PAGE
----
Home Responsibility for Educating Children
Parents and caregivers bear great responsibility for children’s early learning and for the genesis of and support for the curriculum that children will use for their entire lives. Parents also have a significant role in nurturing the academic work children experience after entering school. No formal or legal demands exist that require parents to instruct their children. At the same time, common cultural assumptions regarding child rearing imply that parents will guide and prepare children for life in a community. Also, statutes concerning abuse and neglect have emerged over the years, and parents parsimonious in nurturing and guiding their children risk citations of maltreatment and its consequences (Lazzara & Poland, 2001). Parents must also be vigilant in protecting their child from abuse from others entrusted with their care.
Most societies do little to formally prepare parents for rearing children, and the United States is no exception. When extended families were more common, child raising was probably more coherent. Informal advice from other parents and extended family was more available, community standards were more constant, and families were far less mobile (Walsh, F., 2002). In today’s society, with its matrix of ever-increasing forces producing stress, mobility, and differing home styles, child-raising practice has become less consistent and more pressured (Elkind, 2001, 1994). Daily lives now are more frenetic, and some families come close to abandoning responsibilities for home guidance, and by default the media assumes a larger role. Unfortunately considerable amounts of information on television, films, video games, CDs, and the Internet tend to offer role models that “emphasize commercialism, sexuality, substance abuse, and violence” (Bronfenbrenner, 2001, p. 199).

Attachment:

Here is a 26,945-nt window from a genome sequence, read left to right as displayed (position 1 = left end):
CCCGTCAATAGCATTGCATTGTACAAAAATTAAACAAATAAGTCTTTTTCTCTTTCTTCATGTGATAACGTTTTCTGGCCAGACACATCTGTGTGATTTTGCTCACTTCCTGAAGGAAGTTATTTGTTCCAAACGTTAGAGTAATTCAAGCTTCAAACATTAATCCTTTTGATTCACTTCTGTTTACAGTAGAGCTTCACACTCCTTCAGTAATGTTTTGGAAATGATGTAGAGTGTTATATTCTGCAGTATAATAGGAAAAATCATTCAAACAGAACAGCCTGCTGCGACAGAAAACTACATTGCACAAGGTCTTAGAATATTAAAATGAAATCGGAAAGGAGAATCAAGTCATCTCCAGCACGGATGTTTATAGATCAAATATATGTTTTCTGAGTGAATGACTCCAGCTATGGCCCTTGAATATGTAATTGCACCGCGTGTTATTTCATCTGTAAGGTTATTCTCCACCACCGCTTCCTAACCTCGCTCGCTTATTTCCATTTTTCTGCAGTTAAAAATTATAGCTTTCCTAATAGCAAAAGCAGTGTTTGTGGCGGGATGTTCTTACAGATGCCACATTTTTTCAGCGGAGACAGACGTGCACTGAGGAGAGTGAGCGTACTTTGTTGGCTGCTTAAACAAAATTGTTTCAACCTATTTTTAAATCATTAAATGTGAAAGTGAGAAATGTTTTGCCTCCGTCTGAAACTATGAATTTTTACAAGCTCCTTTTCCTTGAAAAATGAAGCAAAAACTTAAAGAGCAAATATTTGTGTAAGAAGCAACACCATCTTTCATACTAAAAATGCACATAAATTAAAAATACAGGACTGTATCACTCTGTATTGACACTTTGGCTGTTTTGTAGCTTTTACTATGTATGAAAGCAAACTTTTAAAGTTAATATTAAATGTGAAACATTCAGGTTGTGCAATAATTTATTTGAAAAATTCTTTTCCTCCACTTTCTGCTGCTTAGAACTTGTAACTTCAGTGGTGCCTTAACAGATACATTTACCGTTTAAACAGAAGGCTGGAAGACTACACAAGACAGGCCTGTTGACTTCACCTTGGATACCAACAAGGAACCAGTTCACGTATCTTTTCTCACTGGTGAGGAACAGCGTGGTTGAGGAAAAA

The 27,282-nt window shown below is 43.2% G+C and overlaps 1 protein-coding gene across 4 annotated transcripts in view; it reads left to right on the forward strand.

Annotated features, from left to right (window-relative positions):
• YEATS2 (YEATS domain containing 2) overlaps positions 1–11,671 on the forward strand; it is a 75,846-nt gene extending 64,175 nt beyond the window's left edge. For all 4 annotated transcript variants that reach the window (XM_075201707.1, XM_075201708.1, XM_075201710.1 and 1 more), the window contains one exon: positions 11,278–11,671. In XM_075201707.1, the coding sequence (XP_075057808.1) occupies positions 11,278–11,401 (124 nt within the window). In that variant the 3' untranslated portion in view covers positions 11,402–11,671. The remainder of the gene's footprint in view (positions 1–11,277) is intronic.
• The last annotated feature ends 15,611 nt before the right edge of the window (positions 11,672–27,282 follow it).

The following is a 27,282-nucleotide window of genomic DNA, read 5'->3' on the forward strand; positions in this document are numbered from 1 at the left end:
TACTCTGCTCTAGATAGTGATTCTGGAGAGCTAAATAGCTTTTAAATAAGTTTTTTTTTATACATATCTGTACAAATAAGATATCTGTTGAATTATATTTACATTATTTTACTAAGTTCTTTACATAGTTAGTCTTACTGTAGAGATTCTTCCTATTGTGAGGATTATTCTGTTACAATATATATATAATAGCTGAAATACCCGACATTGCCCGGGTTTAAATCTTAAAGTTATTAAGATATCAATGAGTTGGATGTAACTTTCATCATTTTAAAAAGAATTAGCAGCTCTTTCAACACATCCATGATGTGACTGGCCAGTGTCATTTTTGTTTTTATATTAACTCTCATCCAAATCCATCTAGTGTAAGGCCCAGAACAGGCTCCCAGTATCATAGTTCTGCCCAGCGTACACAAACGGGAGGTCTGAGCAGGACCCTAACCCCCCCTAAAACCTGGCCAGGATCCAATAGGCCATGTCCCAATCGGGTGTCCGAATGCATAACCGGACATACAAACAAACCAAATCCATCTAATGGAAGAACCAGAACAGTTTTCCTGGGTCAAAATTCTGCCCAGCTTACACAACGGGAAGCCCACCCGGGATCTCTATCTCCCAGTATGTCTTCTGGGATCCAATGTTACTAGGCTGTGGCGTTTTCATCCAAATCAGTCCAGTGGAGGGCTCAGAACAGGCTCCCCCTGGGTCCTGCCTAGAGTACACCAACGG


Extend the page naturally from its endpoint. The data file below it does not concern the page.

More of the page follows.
Nonetheless, expectations for parents do exist, and persons in other social settings anticipate that families will provide these beginning experiences as children grow and move into the conventional school environment and the neighborhood.
© ______ 2008, Merrill, an imprint of Pearson Education Inc. Used by permission. All rights reserved. The reproduction, duplication, or distribution of this material by any means including but not limited to email and blogs is strictly prohibited without the explicit permission of the publisher.
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